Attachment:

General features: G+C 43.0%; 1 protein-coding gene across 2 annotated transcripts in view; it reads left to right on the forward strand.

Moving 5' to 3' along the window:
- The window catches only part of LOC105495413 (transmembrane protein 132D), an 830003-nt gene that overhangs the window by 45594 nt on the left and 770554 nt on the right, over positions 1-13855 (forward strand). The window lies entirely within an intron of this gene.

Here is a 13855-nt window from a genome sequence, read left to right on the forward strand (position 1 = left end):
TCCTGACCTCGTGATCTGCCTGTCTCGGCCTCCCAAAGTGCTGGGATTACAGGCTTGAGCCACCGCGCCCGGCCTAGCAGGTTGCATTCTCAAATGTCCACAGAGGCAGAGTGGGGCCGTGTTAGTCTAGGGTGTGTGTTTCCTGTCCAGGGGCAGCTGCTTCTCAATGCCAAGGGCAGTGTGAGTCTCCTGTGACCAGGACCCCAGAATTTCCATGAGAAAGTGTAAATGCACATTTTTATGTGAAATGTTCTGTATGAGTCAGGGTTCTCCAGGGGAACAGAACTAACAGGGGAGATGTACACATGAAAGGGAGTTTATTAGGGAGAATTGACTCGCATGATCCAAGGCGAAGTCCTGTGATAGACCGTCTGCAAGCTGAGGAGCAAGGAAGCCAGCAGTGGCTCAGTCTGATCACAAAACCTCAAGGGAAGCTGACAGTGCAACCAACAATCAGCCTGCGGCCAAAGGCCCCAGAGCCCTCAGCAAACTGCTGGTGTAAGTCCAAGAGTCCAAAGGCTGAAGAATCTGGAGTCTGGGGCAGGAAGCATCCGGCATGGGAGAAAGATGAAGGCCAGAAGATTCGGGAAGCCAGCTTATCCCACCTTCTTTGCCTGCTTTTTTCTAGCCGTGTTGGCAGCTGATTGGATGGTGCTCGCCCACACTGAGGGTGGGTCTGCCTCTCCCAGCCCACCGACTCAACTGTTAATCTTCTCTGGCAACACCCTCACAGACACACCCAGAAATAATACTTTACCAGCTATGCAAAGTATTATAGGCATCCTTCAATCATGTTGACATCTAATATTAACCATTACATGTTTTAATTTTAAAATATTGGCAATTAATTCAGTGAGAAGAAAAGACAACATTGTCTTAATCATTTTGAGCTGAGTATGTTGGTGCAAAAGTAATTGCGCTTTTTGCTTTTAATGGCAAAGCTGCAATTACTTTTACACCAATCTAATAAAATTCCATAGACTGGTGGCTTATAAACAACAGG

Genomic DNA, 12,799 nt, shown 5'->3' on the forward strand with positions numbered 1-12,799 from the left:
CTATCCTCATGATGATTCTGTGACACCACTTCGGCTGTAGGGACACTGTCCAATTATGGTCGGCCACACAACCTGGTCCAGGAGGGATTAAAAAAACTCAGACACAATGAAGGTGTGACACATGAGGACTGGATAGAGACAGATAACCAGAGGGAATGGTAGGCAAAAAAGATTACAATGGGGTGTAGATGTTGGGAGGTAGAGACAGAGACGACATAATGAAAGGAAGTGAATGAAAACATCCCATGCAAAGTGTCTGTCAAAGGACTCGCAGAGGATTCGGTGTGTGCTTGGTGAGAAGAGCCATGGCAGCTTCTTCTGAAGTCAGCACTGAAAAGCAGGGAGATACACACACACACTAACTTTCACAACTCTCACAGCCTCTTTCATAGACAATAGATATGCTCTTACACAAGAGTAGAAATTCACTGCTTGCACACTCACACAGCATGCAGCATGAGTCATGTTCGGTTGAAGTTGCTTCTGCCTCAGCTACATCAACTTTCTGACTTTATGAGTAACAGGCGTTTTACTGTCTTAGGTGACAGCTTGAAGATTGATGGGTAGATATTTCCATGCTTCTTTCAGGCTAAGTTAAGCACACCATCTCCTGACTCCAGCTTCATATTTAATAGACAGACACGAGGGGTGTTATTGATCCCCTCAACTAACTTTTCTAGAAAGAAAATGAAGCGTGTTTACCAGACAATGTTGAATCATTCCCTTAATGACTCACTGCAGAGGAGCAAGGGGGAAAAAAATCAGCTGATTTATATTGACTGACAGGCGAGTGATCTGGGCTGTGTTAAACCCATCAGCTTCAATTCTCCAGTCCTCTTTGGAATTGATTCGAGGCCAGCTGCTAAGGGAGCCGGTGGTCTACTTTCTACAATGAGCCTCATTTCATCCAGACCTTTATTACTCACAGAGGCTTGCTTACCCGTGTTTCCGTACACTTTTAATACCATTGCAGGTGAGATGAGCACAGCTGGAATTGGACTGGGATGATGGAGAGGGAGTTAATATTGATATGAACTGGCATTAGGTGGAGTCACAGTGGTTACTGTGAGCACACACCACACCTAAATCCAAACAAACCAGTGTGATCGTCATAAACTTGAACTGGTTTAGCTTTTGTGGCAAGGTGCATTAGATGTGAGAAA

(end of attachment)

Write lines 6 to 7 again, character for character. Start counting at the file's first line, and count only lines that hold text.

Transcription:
Genomic DNA, 12,799 nt, shown 5'->3' on the forward strand with positions numbered 1-12,799 from the left:
CTATCCTCATGATGATTCTGTGACACCACTTCGGCTGTAGGGACACTGTCCAATTATGGTCGGCCACACAACCTGGTCCAGGAGGGATTAAAAAAACTCAGACACAATGAAGGTGTGACACATGAGGACTGGATAGAGACAGATAACCAGAGGGAATGGTAGGCAAAAAAGATTACAATGGGGTGTAGATGTTGGGAGGTAGAGACAGAGACGACATAATGAAAGGAAGTGAATGAAAACATCCCATGCAAAGTGTCTGTCAAAGGACTCGCAGAGGATTCGGTGTGTGCTTGGTGAGAAGAGCCATGGCAGCTTCTTCTGAAGTCAGCACTGAAAAGCAGGGAGATACACACACACACTAACTTTCACAACTCTCACAGCCTCTTTCATAGACAATAGATATGCTCTTACACAAGAGTAGAAATTCACTGCTTGCACACTCACACAGCATGCAGCATGAGTCATGTTCGGTTGAAGTTGCTTCTGCCTCAGCTACATCAACTTTCTGACTTTATGAGTAACAGGCGTTTTACTGTCTTAGGTGACAGCTTGAAGATTGATGGGTAGATATTTCCATGCTTCTTTCAGGCTAAGTTAAGCACACCATCTCCTGACTCCAGCTTCATATTTAATAGACAGACACGAGGGGTGTTATTGATCCCCTCAACTAACTTTTCTAGAAAGAAAATGAAGCGTGTTTACCAGACAATGTTGAATCATTCCCTTAATGACTCACTGCAGAGGAGCAAGGGGGAAAAAAATCAGCTGATTTATATTGACTGACAGGCGAGTGATCTGGGCTGTGTTAAACCCATCAGCTTCAATTCTCCAGTCCTCTTTGGAATTGATTCGAGGCCAGCTGCTAAGGGAGCCGGTGGTCTACTTTCTACAATGAGCCTCATTTCATCCAGACCTTTATTACTCACAGAGGCTTGCTTACCCGTGTTTCCGTACACTTTTAATACCATTGCAGGTGAGATGAGCACAGCTGGAATTGGACTGGGATGATGGAGAGGGAGTTAATATTGATATGAACTGGCATTAGGTGGAGTCACAGTGGTTACTGTGAGCACACACCACACCTAAATCCAAACAAACCAGTGTGATCGTCATAAACTTGAACTGGTTTAGCTTTTGTGGCAAGGTGCATTAGATGTGAGAAA